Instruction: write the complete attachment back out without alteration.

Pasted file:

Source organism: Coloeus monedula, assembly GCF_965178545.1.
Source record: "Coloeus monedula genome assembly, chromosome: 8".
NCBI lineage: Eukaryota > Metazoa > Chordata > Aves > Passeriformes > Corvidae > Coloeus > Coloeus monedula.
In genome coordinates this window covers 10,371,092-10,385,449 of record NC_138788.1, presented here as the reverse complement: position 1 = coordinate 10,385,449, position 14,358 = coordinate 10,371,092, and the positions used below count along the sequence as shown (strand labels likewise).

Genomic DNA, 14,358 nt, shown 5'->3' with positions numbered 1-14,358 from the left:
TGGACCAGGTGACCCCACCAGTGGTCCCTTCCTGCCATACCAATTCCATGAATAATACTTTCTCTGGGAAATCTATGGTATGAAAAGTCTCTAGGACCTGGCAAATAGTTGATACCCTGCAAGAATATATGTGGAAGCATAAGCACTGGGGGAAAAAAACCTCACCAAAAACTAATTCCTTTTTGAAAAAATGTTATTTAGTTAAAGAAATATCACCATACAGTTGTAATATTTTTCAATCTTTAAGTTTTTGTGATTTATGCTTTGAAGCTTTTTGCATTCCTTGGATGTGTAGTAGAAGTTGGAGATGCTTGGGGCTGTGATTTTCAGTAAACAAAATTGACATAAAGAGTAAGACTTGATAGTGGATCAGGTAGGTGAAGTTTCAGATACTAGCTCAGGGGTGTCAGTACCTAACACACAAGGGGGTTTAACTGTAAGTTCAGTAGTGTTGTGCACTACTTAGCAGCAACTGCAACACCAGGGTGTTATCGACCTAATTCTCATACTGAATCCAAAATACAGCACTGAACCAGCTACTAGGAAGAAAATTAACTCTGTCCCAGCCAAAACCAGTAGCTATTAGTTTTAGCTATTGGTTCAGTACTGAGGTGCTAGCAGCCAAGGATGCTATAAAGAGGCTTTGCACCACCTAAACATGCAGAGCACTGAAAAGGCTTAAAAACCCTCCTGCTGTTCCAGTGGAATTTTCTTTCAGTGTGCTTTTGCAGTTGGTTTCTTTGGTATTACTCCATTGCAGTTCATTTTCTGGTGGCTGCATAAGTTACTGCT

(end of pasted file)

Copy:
Source organism: Coloeus monedula, assembly GCF_965178545.1.
Source record: "Coloeus monedula genome assembly, chromosome: 8".
NCBI lineage: Eukaryota > Metazoa > Chordata > Aves > Passeriformes > Corvidae > Coloeus > Coloeus monedula.
In genome coordinates this window covers 10,371,092-10,385,449 of record NC_138788.1, presented here as the reverse complement: position 1 = coordinate 10,385,449, position 14,358 = coordinate 10,371,092, and the positions used below count along the sequence as shown (strand labels likewise).

Genomic DNA, 14,358 nt, shown 5'->3' with positions numbered 1-14,358 from the left:
TGGACCAGGTGACCCCACCAGTGGTCCCTTCCTGCCATACCAATTCCATGAATAATACTTTCTCTGGGAAATCTATGGTATGAAAAGTCTCTAGGACCTGGCAAATAGTTGATACCCTGCAAGAATATATGTGGAAGCATAAGCACTGGGGGAAAAAAACCTCACCAAAAACTAATTCCTTTTTGAAAAAATGTTATTTAGTTAAAGAAATATCACCATACAGTTGTAATATTTTTCAATCTTTAAGTTTTTGTGATTTATGCTTTGAAGCTTTTTGCATTCCTTGGATGTGTAGTAGAAGTTGGAGATGCTTGGGGCTGTGATTTTCAGTAAACAAAATTGACATAAAGAGTAAGACTTGATAGTGGATCAGGTAGGTGAAGTTTCAGATACTAGCTCAGGGGTGTCAGTACCTAACACACAAGGGGGTTTAACTGTAAGTTCAGTAGTGTTGTGCACTACTTAGCAGCAACTGCAACACCAGGGTGTTATCGACCTAATTCTCATACTGAATCCAAAATACAGCACTGAACCAGCTACTAGGAAGAAAATTAACTCTGTCCCAGCCAAAACCAGTAGCTATTAGTTTTAGCTATTGGTTCAGTACTGAGGTGCTAGCAGCCAAGGATGCTATAAAGAGGCTTTGCACCACCTAAACATGCAGAGCACTGAAAAGGCTTAAAAACCCTCCTGCTGTTCCAGTGGAATTTTCTTTCAGTGTGCTTTTGCAGTTGGTTTCTTTGGTATTACTCCATTGCAGTTCATTTTCTGGTGGCTGCATAAGTTACTGCT